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Callaghan v. U.S. Center for Safe Sport

United States District Court, M.D. Florida, Fort Myers Division

May 14, 2018

RICHARD CALLAGHAN, an individual Plaintiff,

          OPINION AND ORDER [1]


         This matter comes before the Court on Plaintiff's Motion for Temporary Restraining Order (Doc. 2) filed on May 14, 2018. For the reasons set forth below, Plaintiff's request for an ex parte[2] temporary restraining order is denied.


         On May 14, 2018, Plaintiff Richard Callaghan, a professional figure skating coach, filed a two-count Complaint (Doc. 1) for breach of contract (and a simultaneous Motion for Temporary Restraining Order), alleging that Defendant U.S. Center for Safe Sport (Safe Sport) violated its own rules and procedures in investigating grievances filed against Plaintiff by Craig Maurizi, a competitive figure skater. Based upon Mr. Maurizi's grievances, in early March of 2018, Safe Sport initiated an investigation and suspended Plaintiff from participating in all United States Olympic Committee-sponsored events and activities pending their investigation. (Doc. 1, ¶ 22).

         In the course of Safe Sport's investigation, on March 13, 2018, Safe Sport's external investigator contacted Plaintiff (and his counsel) and informed them that she wished to interview Plaintiff. (Doc. 1-12). As the attachments to the Complaint show, Plaintiff's counsel and Safe Sport's external investigator have exchanged numerous correspondence about when the interview would take place - the last exchange to the Court's knowledge being March 30, 2018. (Docs. 1-13, 1-19, 1-21). In some of these correspondences, Plaintiff's counsel informed Safe Sport that he believed Safe Sport was violating certain policies and procedures in its investigation. (Doc. 1-18). Safe Sport informed Plaintiff that if he does not participate in the interview scheduled for May 14, 2018 at noon, the investigation will be closed and the investigator will make her findings and recommendations to Safe Sport's Office of Response and Resolution without Plaintiff's testimony. (Doc. 1, ¶ 40).

         Plaintiff seeks a temporary restraining order prohibiting Safe Sport and its investigator from interviewing Mr. Callaghan on May 14, 2018 at 12:00 p.m.[3] or from taking any further disciplinary action against him or imposing additional sanctions until the Court can hear and decide Plaintiff's application for a preliminary injunction.[4] As grounds for relief, Plaintiff argues primarily that he will suffer immediate, irreparable harm to his ability to earn a living and damage to his personal and professional reputation if he refuses to be interviewed, including a potential life-ban from coaching.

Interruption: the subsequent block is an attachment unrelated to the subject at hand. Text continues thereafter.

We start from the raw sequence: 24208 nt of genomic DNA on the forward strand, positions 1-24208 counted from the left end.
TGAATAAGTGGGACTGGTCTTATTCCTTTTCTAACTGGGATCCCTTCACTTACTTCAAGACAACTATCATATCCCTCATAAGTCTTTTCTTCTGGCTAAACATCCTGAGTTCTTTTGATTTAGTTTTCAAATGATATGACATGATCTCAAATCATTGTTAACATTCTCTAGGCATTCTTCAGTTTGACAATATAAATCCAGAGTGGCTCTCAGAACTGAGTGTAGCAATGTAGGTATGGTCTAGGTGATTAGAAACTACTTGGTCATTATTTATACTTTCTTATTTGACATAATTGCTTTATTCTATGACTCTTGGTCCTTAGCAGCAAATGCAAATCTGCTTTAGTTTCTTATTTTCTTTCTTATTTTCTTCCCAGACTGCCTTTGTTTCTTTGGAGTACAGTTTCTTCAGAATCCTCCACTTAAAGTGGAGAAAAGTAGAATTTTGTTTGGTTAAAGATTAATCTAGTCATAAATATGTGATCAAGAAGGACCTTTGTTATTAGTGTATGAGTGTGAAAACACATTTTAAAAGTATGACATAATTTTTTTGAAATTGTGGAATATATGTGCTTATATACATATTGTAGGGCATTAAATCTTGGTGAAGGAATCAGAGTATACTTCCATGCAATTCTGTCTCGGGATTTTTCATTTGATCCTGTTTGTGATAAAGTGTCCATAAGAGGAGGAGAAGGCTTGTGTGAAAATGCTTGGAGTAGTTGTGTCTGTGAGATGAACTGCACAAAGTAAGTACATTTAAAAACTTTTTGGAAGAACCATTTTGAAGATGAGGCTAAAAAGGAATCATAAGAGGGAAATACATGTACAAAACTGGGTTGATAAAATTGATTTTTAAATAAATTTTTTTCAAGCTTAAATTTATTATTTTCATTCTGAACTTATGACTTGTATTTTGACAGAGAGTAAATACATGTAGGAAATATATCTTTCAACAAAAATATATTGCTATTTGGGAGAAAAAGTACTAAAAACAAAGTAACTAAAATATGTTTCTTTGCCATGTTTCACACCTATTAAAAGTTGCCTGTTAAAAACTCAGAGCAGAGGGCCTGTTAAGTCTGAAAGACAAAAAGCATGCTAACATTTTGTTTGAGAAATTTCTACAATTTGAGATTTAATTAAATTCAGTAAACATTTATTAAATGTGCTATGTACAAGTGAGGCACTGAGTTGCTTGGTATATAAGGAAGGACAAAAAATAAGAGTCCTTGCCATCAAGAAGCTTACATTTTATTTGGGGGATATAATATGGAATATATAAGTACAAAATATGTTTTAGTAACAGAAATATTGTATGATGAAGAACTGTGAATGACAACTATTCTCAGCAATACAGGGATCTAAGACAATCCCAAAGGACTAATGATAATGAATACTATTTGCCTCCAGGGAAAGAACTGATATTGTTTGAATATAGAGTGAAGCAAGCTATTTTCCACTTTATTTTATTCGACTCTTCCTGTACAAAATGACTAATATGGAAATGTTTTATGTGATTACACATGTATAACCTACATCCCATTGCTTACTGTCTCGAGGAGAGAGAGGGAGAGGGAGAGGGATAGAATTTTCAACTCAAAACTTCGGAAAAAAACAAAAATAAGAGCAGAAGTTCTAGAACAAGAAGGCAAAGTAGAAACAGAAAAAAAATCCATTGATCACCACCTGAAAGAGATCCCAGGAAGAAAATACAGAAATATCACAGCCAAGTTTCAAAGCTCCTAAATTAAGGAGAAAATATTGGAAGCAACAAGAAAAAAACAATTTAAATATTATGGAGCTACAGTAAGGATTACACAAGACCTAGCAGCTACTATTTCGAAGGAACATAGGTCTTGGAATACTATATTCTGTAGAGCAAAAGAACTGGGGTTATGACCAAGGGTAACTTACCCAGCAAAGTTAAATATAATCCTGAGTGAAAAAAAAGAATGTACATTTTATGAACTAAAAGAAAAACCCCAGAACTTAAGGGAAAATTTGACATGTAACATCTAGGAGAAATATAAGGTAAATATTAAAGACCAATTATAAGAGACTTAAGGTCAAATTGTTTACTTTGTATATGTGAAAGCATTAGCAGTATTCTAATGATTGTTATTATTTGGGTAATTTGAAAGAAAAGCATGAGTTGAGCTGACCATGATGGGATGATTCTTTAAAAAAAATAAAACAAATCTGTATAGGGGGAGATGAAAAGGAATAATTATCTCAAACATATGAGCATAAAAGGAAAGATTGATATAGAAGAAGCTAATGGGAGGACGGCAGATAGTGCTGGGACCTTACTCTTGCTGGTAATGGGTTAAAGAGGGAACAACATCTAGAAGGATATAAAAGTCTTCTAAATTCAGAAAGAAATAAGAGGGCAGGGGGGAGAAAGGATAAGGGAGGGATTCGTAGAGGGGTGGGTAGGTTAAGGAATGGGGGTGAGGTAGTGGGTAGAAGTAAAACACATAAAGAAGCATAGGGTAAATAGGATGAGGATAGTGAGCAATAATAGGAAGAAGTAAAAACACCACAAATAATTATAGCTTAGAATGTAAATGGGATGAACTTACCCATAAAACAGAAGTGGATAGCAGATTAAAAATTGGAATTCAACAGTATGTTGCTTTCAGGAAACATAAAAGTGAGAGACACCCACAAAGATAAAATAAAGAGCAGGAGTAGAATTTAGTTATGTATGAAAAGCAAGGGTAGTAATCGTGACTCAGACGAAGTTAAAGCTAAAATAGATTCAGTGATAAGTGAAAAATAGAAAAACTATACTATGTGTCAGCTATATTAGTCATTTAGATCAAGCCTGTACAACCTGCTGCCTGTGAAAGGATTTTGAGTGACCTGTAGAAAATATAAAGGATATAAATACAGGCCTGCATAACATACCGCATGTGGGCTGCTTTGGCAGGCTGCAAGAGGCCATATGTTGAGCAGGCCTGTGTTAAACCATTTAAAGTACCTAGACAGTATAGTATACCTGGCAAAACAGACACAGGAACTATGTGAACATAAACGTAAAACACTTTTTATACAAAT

To obtain a temporary restraining order, a party must first establish that: i) he is substantially likely to succeed on the merits of its underlying claims; (2) he will suffer imminent, irreparable injury without injunctive relief; (3) such injury outweighs the harm an injunction poses to the opposing party; and (4) injunctive relief will serve the public interest. Schiavo ex rel. Schindler v. Schiavo, 403 F.3d 1223, 1225-26 (11th Cir. 2005). Federal Rule of Civil Procedure 65(b) authorizes a court to grant injunctive relief ex parte - that is, against a party who has not yet received notice of the motion seeking injunctive relief and/or had an opportunity to be heard. To obtain such relief, however, the movant must make a “clear[] show[ing] that immediate and irreparable injury, loss, or damage will result . . . before the adverse party can be heard in opposition.” Fed.R.Civ.P. 65(b). The Local Rules of this District state further that an ex parte order “will be entered only in emergency cases to maintain the status quo until the requisite notice may be given and an opportunity is afforded to opposing parties to respond to the application for a preliminary injunction.” M.D. Fla. R. 4.05(a). To constitute a true “emergency, ” the injury alleged must be “so imminent that notice and a hearing on the application for preliminary injunction is impractical if not impossible.” Id. at 4.05(b)(2).

         An award of ex parte temporary injunctive relief is not warranted here. According to Plaintiff, he was informed beginning on March 13, 2018 - two months ago - that Defendant wished to interview him following his interim suspension. (Doc. 1-12). And the attachments to the Complaint show that Safe Sport's last attempt to obtain dates for the interview from Plaintiff was March 30, 2018. (Doc. 1-21). Although Plaintiff alleges that Safe Sport has not responded to his requests for corrective action (Doc. 1, ¶ 44), he does not explain why he waited to attempt to stop the interview and investigation less than two hours before SafeSport's interview. Plaintiff provides no explanation for this delay. Thus, it appears that the “emergency nature” of Plaintiff's situation is of his own making and warrants denial of the request for the extraordinary ex parte relief that he requests.

         The Court also notes that the Complaint is a shotgun pleading as Count II incorporates all preceding paragraphs of the Complaint. (Doc. 1, ¶ 51). “The typical shotgun complaint contains several counts, each one incorporating by reference the allegations of its predecessors, leading to a situation where most of the counts (i.e., all but the first) contain irrelevant factual allegations and legal conclusions.” Strategic Income Fund, L.L.C. v. Spear, Leeds & Kellogg Corp., 305 F.3d 1293, 1295 (11th Cir. 2002). The Court will therefore dismiss the Complaint with leave to amend, which may be served on Defendants.

         Accordingly, it is now


(1) Plaintiff's Motion for Temporary Restraining Order (Doc. 2) is DENIED.
(2) Plaintiff's Complaint (Doc. 1) is dismissed without prejudice to filing an Amended Complaint within seven (7) days ...

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